Just some of Tim Ealey’s achievements! Dr Eric Herbert Mitchell ‘Tim’ Ealey is one of our residents – who we recently discovered is also a renowned Australian zoologist and environmentalist with several remarkable achievements under his belt – prepare yourself to be impressed!
During our own online research of Tim’s professional life we discovered he was not only the first Australian to circumnavigate Antarctica, but also has a large Glacier and a tiny marsupial named after him! Among his many accolades, Tim received a medal of the Order of Australia for his work on coastal conservation. He also helped set up the first Australian grad school for environmental science…he’s been a very busy man!
We had one of our Connection Coordinators sit down with Tim to find out more about his early years, his passions and interests and some memories from his impressive career. Though Tim’s thoughts are sometimes jumbled these days we were also able to speak with Tim’s daughters, Wendy and Jenny, to clarify some information.
Tim is a character and doesn’t hold back! One of the perks of getting older must certainly be speaking your mind.
Born in 1927 Tim says he had a, “very standard upper-middle class childhood”, with one brother, and a mother who was, “always concerned with our image, so sometimes it wasn’t fun and games.”
Tim says he, “hated school. It was a very good school, but I didn’t enjoy it. It was a ‘snobby’ posh school where everyone talked well.” His favourite subject was biology.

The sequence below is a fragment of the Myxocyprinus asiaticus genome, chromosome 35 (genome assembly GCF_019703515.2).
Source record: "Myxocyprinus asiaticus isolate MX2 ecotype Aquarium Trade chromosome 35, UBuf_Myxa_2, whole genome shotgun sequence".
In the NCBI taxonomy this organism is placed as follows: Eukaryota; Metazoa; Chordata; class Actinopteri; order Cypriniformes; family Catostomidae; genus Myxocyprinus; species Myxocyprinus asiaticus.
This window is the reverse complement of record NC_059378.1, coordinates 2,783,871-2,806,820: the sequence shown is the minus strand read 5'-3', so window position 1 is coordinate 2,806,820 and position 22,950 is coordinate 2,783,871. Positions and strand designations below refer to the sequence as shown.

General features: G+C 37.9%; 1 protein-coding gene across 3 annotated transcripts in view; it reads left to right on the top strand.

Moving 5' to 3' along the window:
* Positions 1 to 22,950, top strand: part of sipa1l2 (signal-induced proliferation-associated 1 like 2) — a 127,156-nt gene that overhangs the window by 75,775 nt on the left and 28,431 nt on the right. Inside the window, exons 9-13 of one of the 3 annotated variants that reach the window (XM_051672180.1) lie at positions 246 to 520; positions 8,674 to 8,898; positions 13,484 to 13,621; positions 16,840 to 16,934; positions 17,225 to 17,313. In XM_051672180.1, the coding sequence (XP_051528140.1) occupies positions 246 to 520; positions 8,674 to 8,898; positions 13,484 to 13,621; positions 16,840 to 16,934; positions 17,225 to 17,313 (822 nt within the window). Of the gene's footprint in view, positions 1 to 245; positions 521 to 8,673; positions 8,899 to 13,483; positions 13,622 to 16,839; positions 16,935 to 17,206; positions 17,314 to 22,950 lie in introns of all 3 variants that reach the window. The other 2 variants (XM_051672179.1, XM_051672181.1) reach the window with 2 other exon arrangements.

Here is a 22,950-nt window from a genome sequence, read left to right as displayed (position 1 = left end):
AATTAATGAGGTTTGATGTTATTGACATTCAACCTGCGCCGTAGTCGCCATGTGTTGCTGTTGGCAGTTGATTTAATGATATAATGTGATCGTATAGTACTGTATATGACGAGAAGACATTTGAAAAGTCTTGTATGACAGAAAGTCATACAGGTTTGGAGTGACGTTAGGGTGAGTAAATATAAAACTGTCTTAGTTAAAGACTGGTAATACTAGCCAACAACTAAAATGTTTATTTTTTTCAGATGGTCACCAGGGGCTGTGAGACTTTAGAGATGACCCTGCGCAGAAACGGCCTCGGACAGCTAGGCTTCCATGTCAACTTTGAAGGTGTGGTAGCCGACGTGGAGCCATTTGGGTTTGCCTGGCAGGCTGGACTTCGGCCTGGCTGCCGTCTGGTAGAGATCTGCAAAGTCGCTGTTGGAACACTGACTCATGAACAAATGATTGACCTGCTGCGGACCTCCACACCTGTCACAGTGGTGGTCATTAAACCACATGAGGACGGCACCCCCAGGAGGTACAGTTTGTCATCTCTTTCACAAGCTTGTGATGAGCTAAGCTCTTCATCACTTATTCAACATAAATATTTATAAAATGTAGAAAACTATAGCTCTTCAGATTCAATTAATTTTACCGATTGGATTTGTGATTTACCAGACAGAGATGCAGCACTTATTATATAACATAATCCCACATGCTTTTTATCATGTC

Adulthood and Career
Married three times, Tim met his first wife Mary, at work. She was a librarian and they were engaged after about a year of knowing each other. “She proposed – she was very modern for the time.” They had two girls together. He met his third wife Laura at a Rebirthing Workshop.
Tim studied all the way through to tertiary level, where he gained his PHD. The research work he did with kangaroos he says was his “favourite job”, though he liked a lot of aspects of all his research.
Tim received international recognition for his work, and was nationally acknowledged for a program that involved schools in rehabilitation of the environment. He was commemorated in the specific epithet of a tiny marsupial measuring 45mm – 58mm long. He discovered the Pilbara ningaui, sometimes known as Ealey’s ningaui, in the Pilbara region of Western Australia.
Tim finds it hard to pinpoint a significant mentor in his life. “It’s hard to think of one, as I was a bit of a loner in my work and a lot of the professors I worked with were ‘bastards’, in my opinion. I encountered some dreadful people in academia.”
Words of Wisdom
When I asked what advice he would give to people heading into study or the workforce for the first time he said, “another hard question… all the normal things like ‘study hard and ask questions’. But I would also recommend to stand on your own two feet, and ‘dodge the first punch’. Do your best.”
When asked where he’d travelled over the years he listed well over 20 countries – some for work, some for leisure – including New Zealand, Indonesia, Thailand, Antarctica, France, Germany, South Africa, Scotland, England, Malaysia and Hong Kong, just to name a few.
There’s certainly a lot to feel proud of in a life this full of adventure and we feel very privileged to be able to share Tim’s story… though when asked about his greatest achievements in life he says it is his ‘girls’ (referring to his daughters Jenny and Wendy), who have, “accomplished so much on their own without my help.”
If you want to find out more about Tim you can access information in the links below:
National Library (info and audio): https://catalogue.nla.gov.au/Record/5055738